In October 1976 I started my law degree at Bristol University. This was the most important phase of my life to date and as such the memories of those early days remain as vivid today as they were then. The story continues as I realise I may have bitten off more that I could chew…
It’s difficult, looking back, to big up my room in my hall. There was about ten by ten foot of floor space, a metal framed window looking out on the bike sheds and an avenue of horse chestnut trees of significant vintage. During revision I spent a lot of time staring into those boughs and branches seeking inspiration and rarely finding it. Most people, on seeing those monsters commented on their magnificence, their magisterial standing and their sheer bloody scale. What I remember most is how disgusting their blossom smelt in May and June. I know the exact descriptor but decency prevents me from sharing it with you.
Still, learning that unedifying fact was some eight months away and I had yet to so much as empty my bags and pack away my meagre possessions. There were some drawers for socks etc, a wardrobe for coats and trousers and shoes, a shelf for whatever – most people put their toiletries there, a desk with three drawers, a chair of limited comfort, a singularly narrow bed and bedding and a bedside table on which, eventually my stereo sat.
Perhaps a digression into my musicography might be apposite. For all their many wonderful qualities my parents relationship with music was similar to politicians with truth -occasional and mostly tangential. Dad like Glenn Millar and the big bands and mum Sinatra and Nat King Cole but neither to the extent of having any machinery in the house that might play same. Their listening therefore was confined to the radio and that was to the Home service, now radio four with the occasional retuning to the third programme – radio three – but solely to listen to the test cricket. Of the two music channels, the light programme – radio two now – was avoided ( though once in a while mum might be caught listening to Jimmy Young). And of the new fang led radio one? Every radio in the house was set to melt should anyone – me – tune to that station. It took me until 1972 to afford my own transistor and discovered radio Luxembourg on 208mw. The signal was rubbish – it faded in and out – but I clung to that in an effort to catch up with my peers.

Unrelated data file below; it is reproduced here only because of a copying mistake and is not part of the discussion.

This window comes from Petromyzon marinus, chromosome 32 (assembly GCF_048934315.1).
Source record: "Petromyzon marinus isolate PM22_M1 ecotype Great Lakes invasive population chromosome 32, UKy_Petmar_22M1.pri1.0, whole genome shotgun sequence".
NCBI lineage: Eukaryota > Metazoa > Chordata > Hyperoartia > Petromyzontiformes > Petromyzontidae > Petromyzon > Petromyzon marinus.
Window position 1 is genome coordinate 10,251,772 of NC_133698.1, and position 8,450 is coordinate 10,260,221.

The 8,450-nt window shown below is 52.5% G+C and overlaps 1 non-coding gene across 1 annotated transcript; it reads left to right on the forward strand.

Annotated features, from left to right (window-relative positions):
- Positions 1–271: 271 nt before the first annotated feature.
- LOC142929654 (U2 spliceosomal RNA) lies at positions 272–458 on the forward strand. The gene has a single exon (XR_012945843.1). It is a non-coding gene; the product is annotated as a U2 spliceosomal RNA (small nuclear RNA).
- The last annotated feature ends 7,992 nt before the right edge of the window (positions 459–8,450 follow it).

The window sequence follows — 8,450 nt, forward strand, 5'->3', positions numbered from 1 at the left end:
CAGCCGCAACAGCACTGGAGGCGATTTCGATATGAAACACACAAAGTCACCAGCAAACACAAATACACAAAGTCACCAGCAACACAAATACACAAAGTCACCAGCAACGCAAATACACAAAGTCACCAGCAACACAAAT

It had to be mid March 1972 because I remember that week Harry Nilsson was no. 1 and the New Seekers no.2. Looking at the chart now it also shows up a little of what was to be my social downfall in those early weeks at university, a gaff so deep and so potentially fatal to anything resembling street cred that I could easily have been shamed into leaving.
My little stereo – a white turntable with the standard 3 speeds back then and two speakers – was accompanied by my limited music collection. I made little money at the gardening job I did and a fair bit went into my passion for cricket – kit for me and a season ticket to watch my beloved Hampshire. What was left went on all sorts and only a little on music. I was happy to listen to the radio, to Luxembourg and Radio 1, John Peel et al. But none of that saved me when my newly met fellow students visited my room. Back then one of the first things that happened was your guest checked your albums, partly to see if you had anything they didn’t so you could listen to it and partly to judge.
Oh boy did they judge. And with good reason for the first album I bought was by Gilbert O’Sullivan and the second by the Carpenters. There was no coming back for the that.